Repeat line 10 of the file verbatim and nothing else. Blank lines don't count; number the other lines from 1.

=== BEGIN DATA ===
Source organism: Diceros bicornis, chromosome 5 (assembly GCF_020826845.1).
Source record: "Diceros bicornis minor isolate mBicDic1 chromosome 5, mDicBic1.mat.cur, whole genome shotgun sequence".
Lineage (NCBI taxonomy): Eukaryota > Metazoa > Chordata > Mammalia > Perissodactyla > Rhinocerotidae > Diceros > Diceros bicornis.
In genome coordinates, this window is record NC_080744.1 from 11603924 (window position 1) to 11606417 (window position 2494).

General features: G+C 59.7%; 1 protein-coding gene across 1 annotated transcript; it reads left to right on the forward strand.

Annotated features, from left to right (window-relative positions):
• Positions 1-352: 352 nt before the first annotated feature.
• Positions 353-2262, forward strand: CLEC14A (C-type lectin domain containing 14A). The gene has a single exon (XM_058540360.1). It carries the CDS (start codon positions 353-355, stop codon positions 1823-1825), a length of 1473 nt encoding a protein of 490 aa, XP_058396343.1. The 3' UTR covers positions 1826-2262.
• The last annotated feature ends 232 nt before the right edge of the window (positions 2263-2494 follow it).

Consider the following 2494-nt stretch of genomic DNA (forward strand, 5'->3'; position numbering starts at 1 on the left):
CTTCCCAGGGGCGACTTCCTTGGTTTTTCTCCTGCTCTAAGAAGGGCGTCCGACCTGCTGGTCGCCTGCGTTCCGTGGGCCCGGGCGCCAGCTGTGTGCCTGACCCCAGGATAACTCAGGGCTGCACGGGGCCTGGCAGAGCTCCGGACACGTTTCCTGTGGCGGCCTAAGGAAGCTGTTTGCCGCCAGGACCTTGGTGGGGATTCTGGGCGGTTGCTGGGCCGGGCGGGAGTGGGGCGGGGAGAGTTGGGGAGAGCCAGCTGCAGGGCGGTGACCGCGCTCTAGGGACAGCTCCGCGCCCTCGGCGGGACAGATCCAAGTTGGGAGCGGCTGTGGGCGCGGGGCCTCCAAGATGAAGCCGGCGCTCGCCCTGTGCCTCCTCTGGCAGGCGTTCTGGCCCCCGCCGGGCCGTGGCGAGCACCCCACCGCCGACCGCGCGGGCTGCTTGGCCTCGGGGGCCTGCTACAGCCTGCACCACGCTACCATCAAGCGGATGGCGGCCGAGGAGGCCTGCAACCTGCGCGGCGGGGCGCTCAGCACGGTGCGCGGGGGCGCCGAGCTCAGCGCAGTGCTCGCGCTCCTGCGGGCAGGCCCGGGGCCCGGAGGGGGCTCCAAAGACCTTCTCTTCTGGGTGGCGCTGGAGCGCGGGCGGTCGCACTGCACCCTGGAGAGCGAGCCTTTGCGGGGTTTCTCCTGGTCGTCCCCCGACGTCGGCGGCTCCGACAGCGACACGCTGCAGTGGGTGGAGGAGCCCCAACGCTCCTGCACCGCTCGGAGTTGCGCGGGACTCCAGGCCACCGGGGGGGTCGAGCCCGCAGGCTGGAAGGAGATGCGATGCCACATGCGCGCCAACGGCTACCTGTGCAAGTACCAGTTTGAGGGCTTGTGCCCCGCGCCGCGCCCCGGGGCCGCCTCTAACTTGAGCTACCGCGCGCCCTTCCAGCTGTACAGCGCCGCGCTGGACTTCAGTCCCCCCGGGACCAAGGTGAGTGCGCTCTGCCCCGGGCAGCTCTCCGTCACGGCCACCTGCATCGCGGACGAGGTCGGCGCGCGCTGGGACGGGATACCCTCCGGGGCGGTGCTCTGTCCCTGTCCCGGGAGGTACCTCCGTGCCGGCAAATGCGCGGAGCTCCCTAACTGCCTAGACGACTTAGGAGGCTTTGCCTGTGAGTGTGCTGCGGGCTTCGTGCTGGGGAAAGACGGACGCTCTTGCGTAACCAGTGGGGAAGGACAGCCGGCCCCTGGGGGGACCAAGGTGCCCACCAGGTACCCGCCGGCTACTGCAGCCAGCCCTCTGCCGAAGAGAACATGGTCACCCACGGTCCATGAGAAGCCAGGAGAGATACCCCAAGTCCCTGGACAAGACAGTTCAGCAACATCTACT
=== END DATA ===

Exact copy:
Consider the following 2494-nt stretch of genomic DNA (forward strand, 5'->3'; position numbering starts at 1 on the left):